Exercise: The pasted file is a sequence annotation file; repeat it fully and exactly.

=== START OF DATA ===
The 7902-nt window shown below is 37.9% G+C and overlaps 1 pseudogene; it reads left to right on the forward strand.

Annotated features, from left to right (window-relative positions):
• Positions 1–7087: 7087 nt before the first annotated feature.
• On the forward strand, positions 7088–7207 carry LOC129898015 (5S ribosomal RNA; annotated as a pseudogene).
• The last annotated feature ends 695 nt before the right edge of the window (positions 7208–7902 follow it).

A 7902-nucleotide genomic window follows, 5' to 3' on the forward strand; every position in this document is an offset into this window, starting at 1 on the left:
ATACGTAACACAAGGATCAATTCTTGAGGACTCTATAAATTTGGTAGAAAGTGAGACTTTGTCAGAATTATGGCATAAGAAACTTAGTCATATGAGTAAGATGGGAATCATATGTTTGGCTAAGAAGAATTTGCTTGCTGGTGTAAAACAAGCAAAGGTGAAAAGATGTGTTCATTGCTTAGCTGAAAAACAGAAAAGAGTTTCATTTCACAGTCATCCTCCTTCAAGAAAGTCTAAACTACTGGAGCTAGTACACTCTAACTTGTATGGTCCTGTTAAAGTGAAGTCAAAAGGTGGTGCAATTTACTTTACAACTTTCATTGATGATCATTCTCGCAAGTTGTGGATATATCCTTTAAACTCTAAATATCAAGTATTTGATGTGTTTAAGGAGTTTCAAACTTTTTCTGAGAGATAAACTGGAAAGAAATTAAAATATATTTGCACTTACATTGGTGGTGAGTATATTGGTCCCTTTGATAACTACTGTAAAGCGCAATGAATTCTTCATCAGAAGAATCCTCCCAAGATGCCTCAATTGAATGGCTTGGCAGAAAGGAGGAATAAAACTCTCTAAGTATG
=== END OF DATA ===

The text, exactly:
The 7902-nt window shown below is 37.9% G+C and overlaps 1 pseudogene; it reads left to right on the forward strand.

Annotated features, from left to right (window-relative positions):
• Positions 1–7087: 7087 nt before the first annotated feature.
• On the forward strand, positions 7088–7207 carry LOC129898015 (5S ribosomal RNA; annotated as a pseudogene).
• The last annotated feature ends 695 nt before the right edge of the window (positions 7208–7902 follow it).

A 7902-nucleotide genomic window follows, 5' to 3' on the forward strand; every position in this document is an offset into this window, starting at 1 on the left:
ATACGTAACACAAGGATCAATTCTTGAGGACTCTATAAATTTGGTAGAAAGTGAGACTTTGTCAGAATTATGGCATAAGAAACTTAGTCATATGAGTAAGATGGGAATCATATGTTTGGCTAAGAAGAATTTGCTTGCTGGTGTAAAACAAGCAAAGGTGAAAAGATGTGTTCATTGCTTAGCTGAAAAACAGAAAAGAGTTTCATTTCACAGTCATCCTCCTTCAAGAAAGTCTAAACTACTGGAGCTAGTACACTCTAACTTGTATGGTCCTGTTAAAGTGAAGTCAAAAGGTGGTGCAATTTACTTTACAACTTTCATTGATGATCATTCTCGCAAGTTGTGGATATATCCTTTAAACTCTAAATATCAAGTATTTGATGTGTTTAAGGAGTTTCAAACTTTTTCTGAGAGATAAACTGGAAAGAAATTAAAATATATTTGCACTTACATTGGTGGTGAGTATATTGGTCCCTTTGATAACTACTGTAAAGCGCAATGAATTCTTCATCAGAAGAATCCTCCCAAGATGCCTCAATTGAATGGCTTGGCAGAAAGGAGGAATAAAACTCTCTAAGTATG